Saving Money with Cheap Gas? Try These 5 Energy Efficiency Upgrades to Your Home!

On December 16, 2014, the US Energy Information Administration (EIA) reported the average U.S. household was expected to spend about $550 less on gasoline in 2015 compared with 2014 — which was especially good news to hear with just a few days left in the Christmas shpping season. EIA then revised the good news on January 13, 2015, saying that, since gasoline prices had continued falling (prices averaging $3.36/gal in 2014 and expected to decrease to $2.33/gal in 2015), the estimated savings had increased to $750 —about $62 per month.

Seven hundred and fifty smackers! For most families, that’s a nice end-of-year bonus. So, what do you DO with that savings? For starters, you could save it. Or you could use it to pay down debt. Still, others are spending their projected gas savings on little splurges, like dinner and movie with the family.

However, we’re here to suggest that you should invest that $750 to increase your home’s energy efficiency and save even MORE money this coming year.

But…isn’t energy efficiency expensive? It can be initially, but over time, you do save money.

Oh yeah? Well, how much energy efficiency can $750 buy? Surprisingly, quite a lot! Here are 5 ways you can make energy efficiency upgrades to your home from your gasoline savings.

1) Add more insulation to your attic.

The US Department of Energy (DOE) recommends that all US homes should have 8 inches of insulation (R-30) in their attic. In order to keep home building prices lower, most homes have only 3-4 inches (about an R-13) in their attics. You can save 20% on your home’s heating and cooling costs by adding more insulation to you home.

How much do you need? Find your attic’s dimensions and then measure the thickness of the insulation in your attic. Next, go to Owings Corning Insulation Calculators and enter the information. Many other popular home centers also have similar calculators. Always remember to get just a little bit extra to fill those unexpected pockets.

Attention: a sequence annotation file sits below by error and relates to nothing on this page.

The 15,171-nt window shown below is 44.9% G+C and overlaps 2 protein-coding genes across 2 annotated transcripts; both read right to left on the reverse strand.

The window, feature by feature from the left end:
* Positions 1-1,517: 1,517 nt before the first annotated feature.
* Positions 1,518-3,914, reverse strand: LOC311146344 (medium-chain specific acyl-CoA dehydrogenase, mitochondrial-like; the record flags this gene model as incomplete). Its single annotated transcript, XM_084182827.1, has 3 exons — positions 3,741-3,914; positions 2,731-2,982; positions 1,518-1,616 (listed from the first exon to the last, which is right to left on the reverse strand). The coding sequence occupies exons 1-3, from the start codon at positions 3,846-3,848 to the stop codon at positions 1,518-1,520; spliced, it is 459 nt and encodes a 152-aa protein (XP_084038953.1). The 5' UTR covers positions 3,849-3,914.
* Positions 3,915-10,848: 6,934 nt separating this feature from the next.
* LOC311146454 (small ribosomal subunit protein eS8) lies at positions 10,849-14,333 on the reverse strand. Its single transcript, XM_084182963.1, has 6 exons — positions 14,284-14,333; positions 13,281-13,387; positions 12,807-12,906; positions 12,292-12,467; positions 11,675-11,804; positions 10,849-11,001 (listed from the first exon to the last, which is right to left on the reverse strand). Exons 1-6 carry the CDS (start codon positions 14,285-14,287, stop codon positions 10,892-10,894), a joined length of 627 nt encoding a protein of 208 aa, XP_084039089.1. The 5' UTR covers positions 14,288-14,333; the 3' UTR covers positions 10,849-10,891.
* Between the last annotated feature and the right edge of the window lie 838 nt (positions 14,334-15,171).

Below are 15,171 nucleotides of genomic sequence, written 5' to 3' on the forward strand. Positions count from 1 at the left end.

2) Get your HVAC system inspected.

Having your heating and cooling system inspected at least once a year can help solve small problems and prevent them from becoming big problems in the future — like in the middle of a chilly February morning. Inspectors look out for problems with obstructions, excessive dirt, moisture, and mold in your HVAC system. Removing any of these factors could improve the efficiency of your HVAC system, increase its lifespan, and potentially help identify causes of health problems. The inspector can also make recommendations about air sealing your ductwork and improve its energy efficiency by 20%.

3) Buy a new high efficiency water heater.

The average home water heater keeps 40-50 gallons of water hot and ready for use most of the day, even though no one is home or awake to use it. At a rough estimate, that’s about 18 hours out of the day. So it’s little wonder that water heating accounts for 18% of a home’s energy usage. If your old water heater is over 8 years old, consider replacing it with a new EnergyStar qualified high efficiency water heater.

4) Air seal your home.

While plugging the three or four known drafts around your front and back doors might not be wasting much energy, it’s the 50 or more that you don’t know about – and they are costing you plenty. These are places you don’t even suspect: your attic, attached garage, around your home’s foundation, and places where wiring enters your home. Drafty air leaks cause up to 40% of your heating and cooling load, but sealing them costs surprisingly very little and can be done in a weekend.

5) Install a smart thermostat.

While programmable thermostats have been shown to save about 10% off heating and cooling cost per year, smart thermostats allow you even more flexible control and convenience. Yes, “smart” thermostats are programmable thermostats, but it’s their communication ability is what makes them smarter.

These thermostats gather home energy use data and can pass that information (and control capabilities) over a local network or the internet so you can better understand your heating and cooling energy usage. Plus, many smart thermostats also act as “smart hubs” for smart homes. That means you can integrate programmable energy-saving LED lighting as well as other security enhancing devices that you can all control remotely from your smart phone.

Each one of these energy efficient home improvements reduces your energy usage and saves you money over time. Not only will you save money, they will help make you home more feel comfortable right away and bring you even more convenience. They’ll also be a lasting investment, adding more long-term value to your home as well.


Vernon Trollinger is a writer with a background in home improvement, electronics, fiction writing, and archaeology. He now writes about green energy technology, home energy efficiency, the natural gas industry, and the electrical grid.

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